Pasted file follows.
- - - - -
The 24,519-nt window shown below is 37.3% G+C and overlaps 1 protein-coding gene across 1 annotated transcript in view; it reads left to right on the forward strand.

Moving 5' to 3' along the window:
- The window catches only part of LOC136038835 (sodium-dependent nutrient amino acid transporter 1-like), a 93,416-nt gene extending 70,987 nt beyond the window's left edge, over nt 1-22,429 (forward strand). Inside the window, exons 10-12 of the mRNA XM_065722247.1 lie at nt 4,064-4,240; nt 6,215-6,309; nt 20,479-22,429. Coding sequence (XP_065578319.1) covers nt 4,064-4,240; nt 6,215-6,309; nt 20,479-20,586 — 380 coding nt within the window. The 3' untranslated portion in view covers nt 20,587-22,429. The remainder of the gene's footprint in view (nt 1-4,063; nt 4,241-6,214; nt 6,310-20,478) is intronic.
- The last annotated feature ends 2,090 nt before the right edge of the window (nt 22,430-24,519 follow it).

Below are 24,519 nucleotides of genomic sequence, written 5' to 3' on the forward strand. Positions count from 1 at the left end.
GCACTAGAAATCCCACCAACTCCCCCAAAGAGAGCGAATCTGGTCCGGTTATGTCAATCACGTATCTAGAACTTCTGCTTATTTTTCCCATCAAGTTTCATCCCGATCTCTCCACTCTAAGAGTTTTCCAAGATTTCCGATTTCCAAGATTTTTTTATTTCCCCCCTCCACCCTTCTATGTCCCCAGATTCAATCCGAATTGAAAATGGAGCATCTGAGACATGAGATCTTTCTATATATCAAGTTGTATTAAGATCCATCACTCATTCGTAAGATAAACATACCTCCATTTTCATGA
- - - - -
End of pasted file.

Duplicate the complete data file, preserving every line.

The 24,519-nt window shown below is 37.3% G+C and overlaps 1 protein-coding gene across 1 annotated transcript in view; it reads left to right on the forward strand.

Moving 5' to 3' along the window:
- The window catches only part of LOC136038835 (sodium-dependent nutrient amino acid transporter 1-like), a 93,416-nt gene extending 70,987 nt beyond the window's left edge, over nt 1-22,429 (forward strand). Inside the window, exons 10-12 of the mRNA XM_065722247.1 lie at nt 4,064-4,240; nt 6,215-6,309; nt 20,479-22,429. Coding sequence (XP_065578319.1) covers nt 4,064-4,240; nt 6,215-6,309; nt 20,479-20,586 — 380 coding nt within the window. The 3' untranslated portion in view covers nt 20,587-22,429. The remainder of the gene's footprint in view (nt 1-4,063; nt 4,241-6,214; nt 6,310-20,478) is intronic.
- The last annotated feature ends 2,090 nt before the right edge of the window (nt 22,430-24,519 follow it).

Below are 24,519 nucleotides of genomic sequence, written 5' to 3' on the forward strand. Positions count from 1 at the left end.
GCACTAGAAATCCCACCAACTCCCCCAAAGAGAGCGAATCTGGTCCGGTTATGTCAATCACGTATCTAGAACTTCTGCTTATTTTTCCCATCAAGTTTCATCCCGATCTCTCCACTCTAAGAGTTTTCCAAGATTTCCGATTTCCAAGATTTTTTTATTTCCCCCCTCCACCCTTCTATGTCCCCAGATTCAATCCGAATTGAAAATGGAGCATCTGAGACATGAGATCTTTCTATATATCAAGTTGTATTAAGATCCATCACTCATTCGTAAGATAAACATACCTCCATTTTCATGA